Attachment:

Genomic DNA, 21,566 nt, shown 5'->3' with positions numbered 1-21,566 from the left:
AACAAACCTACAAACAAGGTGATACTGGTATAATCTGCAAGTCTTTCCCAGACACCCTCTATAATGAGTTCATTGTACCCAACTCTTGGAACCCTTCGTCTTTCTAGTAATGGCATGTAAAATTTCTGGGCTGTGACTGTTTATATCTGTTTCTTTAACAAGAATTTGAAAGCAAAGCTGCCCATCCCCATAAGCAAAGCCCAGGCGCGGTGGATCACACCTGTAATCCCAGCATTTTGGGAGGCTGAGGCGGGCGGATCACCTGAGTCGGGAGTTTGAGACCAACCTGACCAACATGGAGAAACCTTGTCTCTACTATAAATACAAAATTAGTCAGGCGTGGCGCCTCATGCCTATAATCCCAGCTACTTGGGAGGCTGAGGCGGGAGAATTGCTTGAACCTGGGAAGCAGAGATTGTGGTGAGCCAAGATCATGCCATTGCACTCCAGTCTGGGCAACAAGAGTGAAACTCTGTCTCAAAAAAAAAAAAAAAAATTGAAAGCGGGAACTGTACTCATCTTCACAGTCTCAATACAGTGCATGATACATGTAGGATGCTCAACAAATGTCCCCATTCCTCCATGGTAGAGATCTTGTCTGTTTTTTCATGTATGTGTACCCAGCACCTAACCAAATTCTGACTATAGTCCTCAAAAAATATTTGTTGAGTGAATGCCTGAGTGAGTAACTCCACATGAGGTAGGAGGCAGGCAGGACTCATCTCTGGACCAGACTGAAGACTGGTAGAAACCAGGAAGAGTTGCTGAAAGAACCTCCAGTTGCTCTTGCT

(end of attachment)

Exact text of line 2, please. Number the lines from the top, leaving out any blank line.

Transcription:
AACAAACCTACAAACAAGGTGATACTGGTATAATCTGCAAGTCTTTCCCAGACACCCTCTATAATGAGTTCATTGTACCCAACTCTTGGAACCCTTCGTCTTTCTAGTAATGGCATGTAAAATTTCTGGGCTGTGACTGTTTATATCTGTTTCTTTAACAAGAATTTGAAAGCAAAGCTGCCCATCCCCATAAGCAAAGCCCAGGCGCGGTGGATCACACCTGTAATCCCAGCATTTTGGGAGGCTGAGGCGGGCGGATCACCTGAGTCGGGAGTTTGAGACCAACCTGACCAACATGGAGAAACCTTGTCTCTACTATAAATACAAAATTAGTCAGGCGTGGCGCCTCATGCCTATAATCCCAGCTACTTGGGAGGCTGAGGCGGGAGAATTGCTTGAACCTGGGAAGCAGAGATTGTGGTGAGCCAAGATCATGCCATTGCACTCCAGTCTGGGCAACAAGAGTGAAACTCTGTCTCAAAAAAAAAAAAAAAAATTGAAAGCGGGAACTGTACTCATCTTCACAGTCTCAATACAGTGCATGATACATGTAGGATGCTCAACAAATGTCCCCATTCCTCCATGGTAGAGATCTTGTCTGTTTTTTCATGTATGTGTACCCAGCACCTAACCAAATTCTGACTATAGTCCTCAAAAAATATTTGTTGAGTGAATGCCTGAGTGAGTAACTCCACATGAGGTAGGAGGCAGGCAGGACTCATCTCTGGACCAGACTGAAGACTGGTAGAAACCAGGAAGAGTTGCTGAAAGAACCTCCAGTTGCTCTTGCT